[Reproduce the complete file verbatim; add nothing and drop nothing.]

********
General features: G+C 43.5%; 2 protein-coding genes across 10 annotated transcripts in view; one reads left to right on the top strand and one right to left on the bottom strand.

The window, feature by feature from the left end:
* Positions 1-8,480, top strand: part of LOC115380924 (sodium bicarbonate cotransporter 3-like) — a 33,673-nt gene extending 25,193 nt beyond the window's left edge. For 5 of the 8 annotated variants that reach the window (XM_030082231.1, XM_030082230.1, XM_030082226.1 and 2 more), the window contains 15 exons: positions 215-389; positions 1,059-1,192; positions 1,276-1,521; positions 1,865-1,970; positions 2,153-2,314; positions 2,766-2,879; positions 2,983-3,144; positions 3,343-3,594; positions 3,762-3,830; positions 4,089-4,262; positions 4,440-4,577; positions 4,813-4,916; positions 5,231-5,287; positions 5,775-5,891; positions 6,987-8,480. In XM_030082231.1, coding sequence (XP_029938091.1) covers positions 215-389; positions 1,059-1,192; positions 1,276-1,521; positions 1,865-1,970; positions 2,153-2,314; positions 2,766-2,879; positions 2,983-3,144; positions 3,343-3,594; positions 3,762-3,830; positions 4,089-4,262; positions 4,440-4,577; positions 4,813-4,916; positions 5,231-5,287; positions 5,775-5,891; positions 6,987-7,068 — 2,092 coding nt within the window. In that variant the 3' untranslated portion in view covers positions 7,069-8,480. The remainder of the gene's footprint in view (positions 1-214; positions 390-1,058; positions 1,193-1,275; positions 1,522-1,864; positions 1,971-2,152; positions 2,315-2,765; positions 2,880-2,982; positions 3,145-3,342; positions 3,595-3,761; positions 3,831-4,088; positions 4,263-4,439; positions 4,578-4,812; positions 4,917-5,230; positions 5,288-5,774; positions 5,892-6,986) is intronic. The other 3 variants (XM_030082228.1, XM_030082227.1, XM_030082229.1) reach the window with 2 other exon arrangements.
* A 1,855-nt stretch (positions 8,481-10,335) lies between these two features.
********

General features: G+C 43.5%; 2 protein-coding genes across 10 annotated transcripts in view; one reads left to right on the top strand and one right to left on the bottom strand.

The window, feature by feature from the left end:
* Positions 1-8,480, top strand: part of LOC115380924 (sodium bicarbonate cotransporter 3-like) — a 33,673-nt gene extending 25,193 nt beyond the window's left edge. For 5 of the 8 annotated variants that reach the window (XM_030082231.1, XM_030082230.1, XM_030082226.1 and 2 more), the window contains 15 exons: positions 215-389; positions 1,059-1,192; positions 1,276-1,521; positions 1,865-1,970; positions 2,153-2,314; positions 2,766-2,879; positions 2,983-3,144; positions 3,343-3,594; positions 3,762-3,830; positions 4,089-4,262; positions 4,440-4,577; positions 4,813-4,916; positions 5,231-5,287; positions 5,775-5,891; positions 6,987-8,480. In XM_030082231.1, coding sequence (XP_029938091.1) covers positions 215-389; positions 1,059-1,192; positions 1,276-1,521; positions 1,865-1,970; positions 2,153-2,314; positions 2,766-2,879; positions 2,983-3,144; positions 3,343-3,594; positions 3,762-3,830; positions 4,089-4,262; positions 4,440-4,577; positions 4,813-4,916; positions 5,231-5,287; positions 5,775-5,891; positions 6,987-7,068 — 2,092 coding nt within the window. In that variant the 3' untranslated portion in view covers positions 7,069-8,480. The remainder of the gene's footprint in view (positions 1-214; positions 390-1,058; positions 1,193-1,275; positions 1,522-1,864; positions 1,971-2,152; positions 2,315-2,765; positions 2,880-2,982; positions 3,145-3,342; positions 3,595-3,761; positions 3,831-4,088; positions 4,263-4,439; positions 4,578-4,812; positions 4,917-5,230; positions 5,288-5,774; positions 5,892-6,986) is intronic. The other 3 variants (XM_030082228.1, XM_030082227.1, XM_030082229.1) reach the window with 2 other exon arrangements.
* A 1,855-nt stretch (positions 8,481-10,335) lies between these two features.